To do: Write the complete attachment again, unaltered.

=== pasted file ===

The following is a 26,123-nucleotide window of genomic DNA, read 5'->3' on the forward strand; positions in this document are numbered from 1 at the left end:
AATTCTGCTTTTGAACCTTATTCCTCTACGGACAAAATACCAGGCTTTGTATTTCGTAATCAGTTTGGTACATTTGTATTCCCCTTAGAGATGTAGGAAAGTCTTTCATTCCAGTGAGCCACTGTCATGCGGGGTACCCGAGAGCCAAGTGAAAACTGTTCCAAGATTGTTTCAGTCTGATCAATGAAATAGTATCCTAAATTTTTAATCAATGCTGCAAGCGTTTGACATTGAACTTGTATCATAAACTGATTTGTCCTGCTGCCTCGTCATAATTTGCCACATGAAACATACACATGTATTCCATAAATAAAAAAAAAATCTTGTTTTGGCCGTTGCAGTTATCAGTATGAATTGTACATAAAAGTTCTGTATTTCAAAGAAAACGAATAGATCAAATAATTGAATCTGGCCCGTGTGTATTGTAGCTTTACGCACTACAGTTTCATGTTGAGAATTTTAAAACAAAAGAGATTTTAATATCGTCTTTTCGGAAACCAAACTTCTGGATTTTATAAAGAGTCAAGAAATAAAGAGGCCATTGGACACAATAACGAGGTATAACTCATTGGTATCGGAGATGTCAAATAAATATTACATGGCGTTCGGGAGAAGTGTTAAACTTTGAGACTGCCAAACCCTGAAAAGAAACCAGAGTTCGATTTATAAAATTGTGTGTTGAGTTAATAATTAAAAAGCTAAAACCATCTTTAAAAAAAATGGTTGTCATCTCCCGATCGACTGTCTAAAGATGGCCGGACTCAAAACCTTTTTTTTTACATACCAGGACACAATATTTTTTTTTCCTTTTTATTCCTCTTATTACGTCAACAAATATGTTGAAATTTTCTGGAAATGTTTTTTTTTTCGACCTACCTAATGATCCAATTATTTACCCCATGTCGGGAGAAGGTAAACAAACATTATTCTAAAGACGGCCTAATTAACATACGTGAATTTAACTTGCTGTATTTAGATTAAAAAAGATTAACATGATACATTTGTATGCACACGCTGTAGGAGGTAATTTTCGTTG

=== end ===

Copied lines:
The following is a 26,123-nucleotide window of genomic DNA, read 5'->3' on the forward strand; positions in this document are numbered from 1 at the left end:
AATTCTGCTTTTGAACCTTATTCCTCTACGGACAAAATACCAGGCTTTGTATTTCGTAATCAGTTTGGTACATTTGTATTCCCCTTAGAGATGTAGGAAAGTCTTTCATTCCAGTGAGCCACTGTCATGCGGGGTACCCGAGAGCCAAGTGAAAACTGTTCCAAGATTGTTTCAGTCTGATCAATGAAATAGTATCCTAAATTTTTAATCAATGCTGCAAGCGTTTGACATTGAACTTGTATCATAAACTGATTTGTCCTGCTGCCTCGTCATAATTTGCCACATGAAACATACACATGTATTCCATAAATAAAAAAAAAATCTTGTTTTGGCCGTTGCAGTTATCAGTATGAATTGTACATAAAAGTTCTGTATTTCAAAGAAAACGAATAGATCAAATAATTGAATCTGGCCCGTGTGTATTGTAGCTTTACGCACTACAGTTTCATGTTGAGAATTTTAAAACAAAAGAGATTTTAATATCGTCTTTTCGGAAACCAAACTTCTGGATTTTATAAAGAGTCAAGAAATAAAGAGGCCATTGGACACAATAACGAGGTATAACTCATTGGTATCGGAGATGTCAAATAAATATTACATGGCGTTCGGGAGAAGTGTTAAACTTTGAGACTGCCAAACCCTGAAAAGAAACCAGAGTTCGATTTATAAAATTGTGTGTTGAGTTAATAATTAAAAAGCTAAAACCATCTTTAAAAAAAATGGTTGTCATCTCCCGATCGACTGTCTAAAGATGGCCGGACTCAAAACCTTTTTTTTTACATACCAGGACACAATATTTTTTTTTCCTTTTTATTCCTCTTATTACGTCAACAAATATGTTGAAATTTTCTGGAAATGTTTTTTTTTTCGACCTACCTAATGATCCAATTATTTACCCCATGTCGGGAGAAGGTAAACAAACATTATTCTAAAGACGGCCTAATTAACATACGTGAATTTAACTTGCTGTATTTAGATTAAAAAAGATTAACATGATACATTTGTATGCACACGCTGTAGGAGGTAATTTTCGTTG